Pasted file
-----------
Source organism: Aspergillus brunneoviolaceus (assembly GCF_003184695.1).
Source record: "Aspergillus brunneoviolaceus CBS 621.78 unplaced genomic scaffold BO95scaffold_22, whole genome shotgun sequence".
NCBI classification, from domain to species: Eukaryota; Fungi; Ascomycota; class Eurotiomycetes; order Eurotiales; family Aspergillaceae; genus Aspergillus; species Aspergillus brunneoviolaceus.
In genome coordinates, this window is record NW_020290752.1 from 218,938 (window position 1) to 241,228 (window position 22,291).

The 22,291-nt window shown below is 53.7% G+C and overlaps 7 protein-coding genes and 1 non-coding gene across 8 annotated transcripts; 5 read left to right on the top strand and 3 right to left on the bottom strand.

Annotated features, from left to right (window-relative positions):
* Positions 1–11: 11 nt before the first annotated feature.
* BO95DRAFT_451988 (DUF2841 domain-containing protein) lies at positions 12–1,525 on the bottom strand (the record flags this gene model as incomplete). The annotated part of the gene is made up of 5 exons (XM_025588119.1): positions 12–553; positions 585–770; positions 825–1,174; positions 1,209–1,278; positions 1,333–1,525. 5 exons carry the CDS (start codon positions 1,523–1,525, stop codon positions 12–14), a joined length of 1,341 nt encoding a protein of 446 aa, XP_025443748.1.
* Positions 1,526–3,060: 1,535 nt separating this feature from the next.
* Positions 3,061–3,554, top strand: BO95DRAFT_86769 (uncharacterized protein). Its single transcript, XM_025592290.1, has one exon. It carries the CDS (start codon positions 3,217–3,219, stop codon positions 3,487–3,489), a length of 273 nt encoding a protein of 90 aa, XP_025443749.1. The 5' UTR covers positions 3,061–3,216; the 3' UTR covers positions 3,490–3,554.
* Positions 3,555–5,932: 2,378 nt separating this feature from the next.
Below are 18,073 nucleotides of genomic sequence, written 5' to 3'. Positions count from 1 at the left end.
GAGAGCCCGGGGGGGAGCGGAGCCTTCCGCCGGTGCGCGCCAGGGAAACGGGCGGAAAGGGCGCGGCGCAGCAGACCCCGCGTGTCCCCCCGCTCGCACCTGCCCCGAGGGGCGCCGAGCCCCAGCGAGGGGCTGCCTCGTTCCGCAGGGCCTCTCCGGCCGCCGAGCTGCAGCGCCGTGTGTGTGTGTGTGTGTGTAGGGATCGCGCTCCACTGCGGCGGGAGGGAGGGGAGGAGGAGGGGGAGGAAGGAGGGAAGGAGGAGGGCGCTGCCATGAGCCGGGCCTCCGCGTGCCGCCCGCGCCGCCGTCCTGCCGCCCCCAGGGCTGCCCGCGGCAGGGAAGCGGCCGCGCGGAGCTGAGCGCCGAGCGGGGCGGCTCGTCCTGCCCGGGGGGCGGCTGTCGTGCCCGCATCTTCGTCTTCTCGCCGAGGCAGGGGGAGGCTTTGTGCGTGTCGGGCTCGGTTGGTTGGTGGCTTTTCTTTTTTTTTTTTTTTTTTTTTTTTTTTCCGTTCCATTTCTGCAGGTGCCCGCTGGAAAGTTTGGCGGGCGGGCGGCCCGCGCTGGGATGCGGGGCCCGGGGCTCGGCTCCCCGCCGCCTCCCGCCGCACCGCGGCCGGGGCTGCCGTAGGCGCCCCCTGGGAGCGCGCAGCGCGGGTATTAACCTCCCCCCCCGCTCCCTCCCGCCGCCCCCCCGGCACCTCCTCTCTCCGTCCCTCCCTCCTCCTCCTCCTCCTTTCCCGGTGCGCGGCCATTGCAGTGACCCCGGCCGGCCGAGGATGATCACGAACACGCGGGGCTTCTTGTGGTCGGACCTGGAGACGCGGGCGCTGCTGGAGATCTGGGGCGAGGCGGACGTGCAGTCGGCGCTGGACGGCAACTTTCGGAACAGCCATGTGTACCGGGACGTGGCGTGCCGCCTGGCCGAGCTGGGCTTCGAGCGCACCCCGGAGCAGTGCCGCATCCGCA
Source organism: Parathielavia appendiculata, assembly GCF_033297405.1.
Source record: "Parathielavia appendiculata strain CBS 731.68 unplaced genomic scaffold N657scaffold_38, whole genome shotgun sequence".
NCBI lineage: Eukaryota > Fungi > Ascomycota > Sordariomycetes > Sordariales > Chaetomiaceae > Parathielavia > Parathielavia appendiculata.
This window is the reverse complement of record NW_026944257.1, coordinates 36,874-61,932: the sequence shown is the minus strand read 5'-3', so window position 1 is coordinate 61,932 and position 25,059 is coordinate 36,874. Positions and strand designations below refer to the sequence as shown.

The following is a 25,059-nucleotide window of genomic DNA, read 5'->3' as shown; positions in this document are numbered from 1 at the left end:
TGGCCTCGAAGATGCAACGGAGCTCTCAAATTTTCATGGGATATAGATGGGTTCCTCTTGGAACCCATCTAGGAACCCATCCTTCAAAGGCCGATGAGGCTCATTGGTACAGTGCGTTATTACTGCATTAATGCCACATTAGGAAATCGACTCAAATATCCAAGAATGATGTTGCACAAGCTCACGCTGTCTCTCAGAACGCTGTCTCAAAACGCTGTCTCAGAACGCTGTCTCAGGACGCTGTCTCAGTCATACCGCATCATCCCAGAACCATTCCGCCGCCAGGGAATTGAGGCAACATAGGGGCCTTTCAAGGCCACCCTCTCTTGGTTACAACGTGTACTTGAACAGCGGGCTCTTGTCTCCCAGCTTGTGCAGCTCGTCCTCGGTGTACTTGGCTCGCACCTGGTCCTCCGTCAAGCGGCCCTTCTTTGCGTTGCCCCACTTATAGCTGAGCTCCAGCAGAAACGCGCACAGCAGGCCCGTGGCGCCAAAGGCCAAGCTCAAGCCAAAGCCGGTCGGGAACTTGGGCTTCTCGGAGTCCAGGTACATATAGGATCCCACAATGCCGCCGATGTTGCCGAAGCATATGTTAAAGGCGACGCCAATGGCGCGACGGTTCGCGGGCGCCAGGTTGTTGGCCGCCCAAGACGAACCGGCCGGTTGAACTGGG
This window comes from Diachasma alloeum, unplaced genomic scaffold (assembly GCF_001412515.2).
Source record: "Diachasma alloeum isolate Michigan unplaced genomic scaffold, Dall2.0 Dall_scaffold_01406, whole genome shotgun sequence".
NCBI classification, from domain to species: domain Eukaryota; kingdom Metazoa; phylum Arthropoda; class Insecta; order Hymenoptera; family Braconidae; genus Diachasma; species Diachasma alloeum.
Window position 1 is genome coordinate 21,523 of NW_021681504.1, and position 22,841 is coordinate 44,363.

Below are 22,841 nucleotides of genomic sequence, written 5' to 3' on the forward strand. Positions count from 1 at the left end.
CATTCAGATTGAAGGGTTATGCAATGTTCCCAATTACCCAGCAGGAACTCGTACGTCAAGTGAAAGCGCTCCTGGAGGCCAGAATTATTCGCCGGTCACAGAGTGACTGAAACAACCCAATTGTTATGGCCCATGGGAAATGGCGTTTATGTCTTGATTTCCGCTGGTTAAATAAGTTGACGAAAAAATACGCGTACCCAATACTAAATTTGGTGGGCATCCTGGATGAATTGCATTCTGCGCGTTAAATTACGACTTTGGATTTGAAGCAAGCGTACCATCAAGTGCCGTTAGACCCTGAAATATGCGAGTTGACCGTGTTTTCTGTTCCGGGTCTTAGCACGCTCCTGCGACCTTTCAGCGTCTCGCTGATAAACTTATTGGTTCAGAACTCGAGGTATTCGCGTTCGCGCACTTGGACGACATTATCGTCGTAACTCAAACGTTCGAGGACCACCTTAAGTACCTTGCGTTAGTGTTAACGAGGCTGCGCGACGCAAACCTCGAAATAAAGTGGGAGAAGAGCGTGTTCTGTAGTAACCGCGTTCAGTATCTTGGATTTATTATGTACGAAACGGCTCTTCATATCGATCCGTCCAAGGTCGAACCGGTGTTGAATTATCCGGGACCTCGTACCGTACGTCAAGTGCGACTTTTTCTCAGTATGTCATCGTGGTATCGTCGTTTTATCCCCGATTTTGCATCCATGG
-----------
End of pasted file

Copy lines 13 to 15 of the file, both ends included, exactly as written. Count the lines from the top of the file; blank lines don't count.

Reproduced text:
GAGAGCCCGGGGGGGAGCGGAGCCTTCCGCCGGTGCGCGCCAGGGAAACGGGCGGAAAGGGCGCGGCGCAGCAGACCCCGCGTGTCCCCCCGCTCGCACCTGCCCCGAGGGGCGCCGAGCCCCAGCGAGGGGCTGCCTCGTTCCGCAGGGCCTCTCCGGCCGCCGAGCTGCAGCGCCGTGTGTGTGTGTGTGTGTGTAGGGATCGCGCTCCACTGCGGCGGGAGGGAGGGGAGGAGGAGGGGGAGGAAGGAGGGAAGGAGGAGGGCGCTGCCATGAGCCGGGCCTCCGCGTGCCGCCCGCGCCGCCGTCCTGCCGCCCCCAGGGCTGCCCGCGGCAGGGAAGCGGCCGCGCGGAGCTGAGCGCCGAGCGGGGCGGCTCGTCCTGCCCGGGGGGCGGCTGTCGTGCCCGCATCTTCGTCTTCTCGCCGAGGCAGGGGGAGGCTTTGTGCGTGTCGGGCTCGGTTGGTTGGTGGCTTTTCTTTTTTTTTTTTTTTTTTTTTTTTTTTCCGTTCCATTTCTGCAGGTGCCCGCTGGAAAGTTTGGCGGGCGGGCGGCCCGCGCTGGGATGCGGGGCCCGGGGCTCGGCTCCCCGCCGCCTCCCGCCGCACCGCGGCCGGGGCTGCCGTAGGCGCCCCCTGGGAGCGCGCAGCGCGGGTATTAACCTCCCCCCCCGCTCCCTCCCGCCGCCCCCCCGGCACCTCCTCTCTCCGTCCCTCCCTCCTCCTCCTCCTCCTTTCCCGGTGCGCGGCCATTGCAGTGACCCCGGCCGGCCGAGGATGATCACGAACACGCGGGGCTTCTTGTGGTCGGACCTGGAGACGCGGGCGCTGCTGGAGATCTGGGGCGAGGCGGACGTGCAGTCGGCGCTGGACGGCAACTTTCGGAACAGCCATGTGTACCGGGACGTGGCGTGCCGCCTGGCCGAGCTGGGCTTCGAGCGCACCCCGGAGCAGTGCCGCATCCGCA
Source organism: Parathielavia appendiculata, assembly GCF_033297405.1.
Source record: "Parathielavia appendiculata strain CBS 731.68 unplaced genomic scaffold N657scaffold_38, whole genome shotgun sequence".